It is important to recognize that, unlike the Federal WARN Act, under the New York Mini-WARN Act, union-represented employees must be given individual notices. It is also important to recognize that the local workforce investment boards to which notice must be given under the New York Mini-WARN Act have no corollary under the Federal WARN Act. The identities of the appropriate workforce investment boards are currently available on the New York State Department of Labor’s website here. Finally, it is important to recognize that, although part-time employees are not counted in the calculations pertaining to notice-triggering events, part-time employees are not per se excluded from the class of workers to whom notice must be given.

What Are the Consequences of Failing to Provide Proper Notice?

Under the Federal WARN Act, an employer who orders a plant closing or mass layoff without providing the statutorily required notice is liable to each employee for backpay and benefits for each day of the violation. The Federal WARN Act provides, however, that an employer’s maximum liability is 60 days’ pay and benefits and further states that these remedies (together with a civil penalty discussed below) are the exclusive remedies for a violation of the Federal WARN Act.

Like the Federal WARN Act, the New York Mini-WARN Act provides for backpay and benefits for the period of the violation. Also like the Federal WARN Act, the New York Mini-WARN Act provides that backpay and other liability are capped at 60 days.

The liability provision of the New York Mini-WARN Act is, however, ambiguous in at least two respects. First, unlike the Federal WARN Act which states that the employer would be liable “for . . . benefits . . .” during the period of the violation, the New York Mini-WARN Act provides that the employer is liable for “[t]he value of the cost of any benefits …” during the period of the violation. One interpretation of that language is that under the New York Mini-WARN Act the employer must calculate the cost of the benefits and pay out that amount in cash. Presumably, the Federal WARN Act would permit this – although it does not require it. Under the Federal WARN Act, an employer could, if feasible and permitted under the employer’s relevant benefits plans, keep the affected employees covered by the plans for the remainder of the statutory notice period. Read literally, the New York Mini-WARN Act appears to remove that option.

A second ambiguity concerning the liability provision in the New York Mini-WARN Act is its interplay with its Federal WARN Act corollary with respect to the calculation of maximum damages. As stated above, both WARN Acts contain an expressed 60-day cap on backpay and other liability. It is unclear, however, whether a New York employer who fails to provide the requisite 90 days of notice would be liable for 60 days of backpay and benefits (i.e., the 60 days stated in the Federal and New York Mini-WARN Acts) or 90 days of backpay and benefits (i.e., the 60 days of Federal WARN Act liability plus an additional 30 days of liability under the New York Mini-WARN Act). Stated differently, it is unclear whether the liability under the Federal and New York Mini-WARN Acts run concurrently or if they can “stack.”  The New York Mini-WARN Act does state that an employer’s liability is reduced by any liability paid by the employer under the Federal WARN Act, which would seem to imply that there is no stacking. Yet, such a reading would effectively render the 90-day notice provision of the New York Mini-WARN Act meaningless.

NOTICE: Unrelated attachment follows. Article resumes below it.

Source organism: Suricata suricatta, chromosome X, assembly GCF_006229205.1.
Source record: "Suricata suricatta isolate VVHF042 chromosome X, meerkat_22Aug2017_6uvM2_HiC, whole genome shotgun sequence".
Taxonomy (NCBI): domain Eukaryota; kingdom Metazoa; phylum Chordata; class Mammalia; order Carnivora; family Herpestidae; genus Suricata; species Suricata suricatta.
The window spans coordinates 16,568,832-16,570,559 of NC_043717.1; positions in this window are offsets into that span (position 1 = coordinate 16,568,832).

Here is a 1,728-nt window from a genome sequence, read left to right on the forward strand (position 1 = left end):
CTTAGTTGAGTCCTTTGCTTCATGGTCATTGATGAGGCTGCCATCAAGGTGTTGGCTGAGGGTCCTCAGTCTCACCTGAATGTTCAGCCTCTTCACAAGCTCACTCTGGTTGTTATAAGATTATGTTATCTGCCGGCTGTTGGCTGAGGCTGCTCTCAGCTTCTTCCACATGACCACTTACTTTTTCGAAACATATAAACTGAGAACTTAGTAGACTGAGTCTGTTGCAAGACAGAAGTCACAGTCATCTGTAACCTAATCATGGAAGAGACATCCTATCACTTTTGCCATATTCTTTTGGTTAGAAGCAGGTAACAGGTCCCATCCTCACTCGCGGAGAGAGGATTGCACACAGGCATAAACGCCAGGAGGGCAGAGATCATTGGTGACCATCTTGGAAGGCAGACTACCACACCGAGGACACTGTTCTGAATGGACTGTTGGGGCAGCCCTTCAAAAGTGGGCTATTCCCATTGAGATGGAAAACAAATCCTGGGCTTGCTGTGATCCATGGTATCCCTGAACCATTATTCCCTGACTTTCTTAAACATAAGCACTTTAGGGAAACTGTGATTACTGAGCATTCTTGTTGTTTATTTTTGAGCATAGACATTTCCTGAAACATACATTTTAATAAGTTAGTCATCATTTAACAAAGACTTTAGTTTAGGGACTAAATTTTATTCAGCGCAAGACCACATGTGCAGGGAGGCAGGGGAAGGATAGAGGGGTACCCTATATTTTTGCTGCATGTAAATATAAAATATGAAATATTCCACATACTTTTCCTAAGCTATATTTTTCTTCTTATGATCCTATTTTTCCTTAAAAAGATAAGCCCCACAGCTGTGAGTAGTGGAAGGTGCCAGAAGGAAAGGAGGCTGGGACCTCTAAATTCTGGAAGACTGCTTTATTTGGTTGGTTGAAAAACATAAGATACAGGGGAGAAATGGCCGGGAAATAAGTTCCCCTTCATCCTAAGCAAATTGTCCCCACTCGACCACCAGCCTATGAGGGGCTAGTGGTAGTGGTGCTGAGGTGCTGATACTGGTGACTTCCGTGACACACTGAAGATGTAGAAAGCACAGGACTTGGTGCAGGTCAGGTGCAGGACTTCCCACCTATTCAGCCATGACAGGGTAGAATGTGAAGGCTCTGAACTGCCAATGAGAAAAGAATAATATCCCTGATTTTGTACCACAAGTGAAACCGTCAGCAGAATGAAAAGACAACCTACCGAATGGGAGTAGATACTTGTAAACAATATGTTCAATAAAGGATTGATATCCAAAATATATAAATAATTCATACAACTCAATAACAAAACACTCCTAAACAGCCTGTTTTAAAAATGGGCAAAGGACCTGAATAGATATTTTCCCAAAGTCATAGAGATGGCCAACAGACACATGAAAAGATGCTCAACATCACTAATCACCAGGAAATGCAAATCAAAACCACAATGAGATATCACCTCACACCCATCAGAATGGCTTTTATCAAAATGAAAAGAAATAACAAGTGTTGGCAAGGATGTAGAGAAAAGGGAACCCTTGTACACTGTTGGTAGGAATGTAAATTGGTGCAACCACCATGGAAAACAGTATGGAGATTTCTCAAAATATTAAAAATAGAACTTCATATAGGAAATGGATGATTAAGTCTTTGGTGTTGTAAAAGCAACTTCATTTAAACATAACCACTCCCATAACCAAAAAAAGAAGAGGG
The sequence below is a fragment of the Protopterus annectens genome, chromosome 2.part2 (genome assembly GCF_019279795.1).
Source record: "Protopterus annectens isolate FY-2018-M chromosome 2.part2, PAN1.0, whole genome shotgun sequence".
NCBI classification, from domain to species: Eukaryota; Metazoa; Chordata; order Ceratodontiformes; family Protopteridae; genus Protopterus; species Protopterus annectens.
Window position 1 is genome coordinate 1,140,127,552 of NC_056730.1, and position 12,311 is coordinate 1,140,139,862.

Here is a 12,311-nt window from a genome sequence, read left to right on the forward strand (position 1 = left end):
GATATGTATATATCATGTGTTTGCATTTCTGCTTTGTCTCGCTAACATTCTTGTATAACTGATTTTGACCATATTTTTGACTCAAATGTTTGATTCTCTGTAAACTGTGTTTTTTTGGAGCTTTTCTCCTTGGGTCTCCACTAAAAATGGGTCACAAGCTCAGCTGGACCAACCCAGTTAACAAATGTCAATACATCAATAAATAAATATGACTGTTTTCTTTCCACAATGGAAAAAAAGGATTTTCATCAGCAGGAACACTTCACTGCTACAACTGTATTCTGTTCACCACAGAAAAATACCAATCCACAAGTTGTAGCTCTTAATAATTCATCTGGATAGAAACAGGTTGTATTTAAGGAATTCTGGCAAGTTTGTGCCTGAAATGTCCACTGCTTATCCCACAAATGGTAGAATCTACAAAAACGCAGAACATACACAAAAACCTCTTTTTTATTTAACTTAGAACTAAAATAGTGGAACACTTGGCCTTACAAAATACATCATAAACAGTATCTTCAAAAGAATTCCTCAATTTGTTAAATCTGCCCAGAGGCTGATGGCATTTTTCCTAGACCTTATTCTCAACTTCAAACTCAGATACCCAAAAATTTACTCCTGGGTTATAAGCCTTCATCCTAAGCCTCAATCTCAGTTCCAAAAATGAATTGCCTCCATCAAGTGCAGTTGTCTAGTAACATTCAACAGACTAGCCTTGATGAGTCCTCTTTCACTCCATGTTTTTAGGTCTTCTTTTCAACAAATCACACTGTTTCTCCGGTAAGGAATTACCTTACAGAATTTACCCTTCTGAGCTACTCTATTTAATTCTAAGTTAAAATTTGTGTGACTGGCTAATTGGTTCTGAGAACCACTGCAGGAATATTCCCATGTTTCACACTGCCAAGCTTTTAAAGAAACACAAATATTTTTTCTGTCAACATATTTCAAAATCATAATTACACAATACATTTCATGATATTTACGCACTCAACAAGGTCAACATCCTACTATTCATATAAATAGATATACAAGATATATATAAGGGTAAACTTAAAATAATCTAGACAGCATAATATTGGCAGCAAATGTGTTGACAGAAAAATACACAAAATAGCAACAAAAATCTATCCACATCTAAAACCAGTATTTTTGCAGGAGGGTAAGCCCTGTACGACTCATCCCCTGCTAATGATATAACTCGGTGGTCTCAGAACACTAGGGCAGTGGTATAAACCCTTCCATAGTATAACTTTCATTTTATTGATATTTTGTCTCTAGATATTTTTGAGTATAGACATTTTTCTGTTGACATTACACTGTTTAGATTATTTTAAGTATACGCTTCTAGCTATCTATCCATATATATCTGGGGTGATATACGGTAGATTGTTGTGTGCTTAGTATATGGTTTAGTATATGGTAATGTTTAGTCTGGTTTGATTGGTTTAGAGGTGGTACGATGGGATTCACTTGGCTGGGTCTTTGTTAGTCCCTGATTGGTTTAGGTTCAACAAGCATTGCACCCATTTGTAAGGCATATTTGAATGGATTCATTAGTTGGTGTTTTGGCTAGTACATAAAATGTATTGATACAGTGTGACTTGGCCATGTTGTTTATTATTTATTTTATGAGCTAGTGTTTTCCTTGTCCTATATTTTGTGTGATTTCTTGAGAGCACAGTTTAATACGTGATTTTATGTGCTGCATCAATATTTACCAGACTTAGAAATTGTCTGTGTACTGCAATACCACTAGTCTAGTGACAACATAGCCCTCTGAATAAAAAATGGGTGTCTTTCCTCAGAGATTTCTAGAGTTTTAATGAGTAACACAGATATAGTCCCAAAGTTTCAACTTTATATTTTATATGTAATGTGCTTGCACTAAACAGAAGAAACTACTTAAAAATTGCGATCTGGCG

In addition to the above liabilities, both the Federal WARN and New York Mini-WARN Acts provide that employers who violate the notice requirement of the statute are liable for a civil penalty of $500 per violation per day. The civil penalties, however, do not apply if the employer pays each aggrieved employee the amount for which the employer is liable to that employee (i.e., the backpay and benefits) within three weeks from the date the employer orders the event which triggered the notice obligation.

Conclusion

The New York Mini-WARN Act expands the notice requirements which employers have become familiar with in the context of the Federal WARN Act. Accordingly, an employer who is contemplating a reduction in force that will affect its New York-based operations is well-advised to consider carefully what, if any, obligations it may have under the New York Mini-WARN Act and consult legal counsel as appropriate to ensure compliance with this new statute.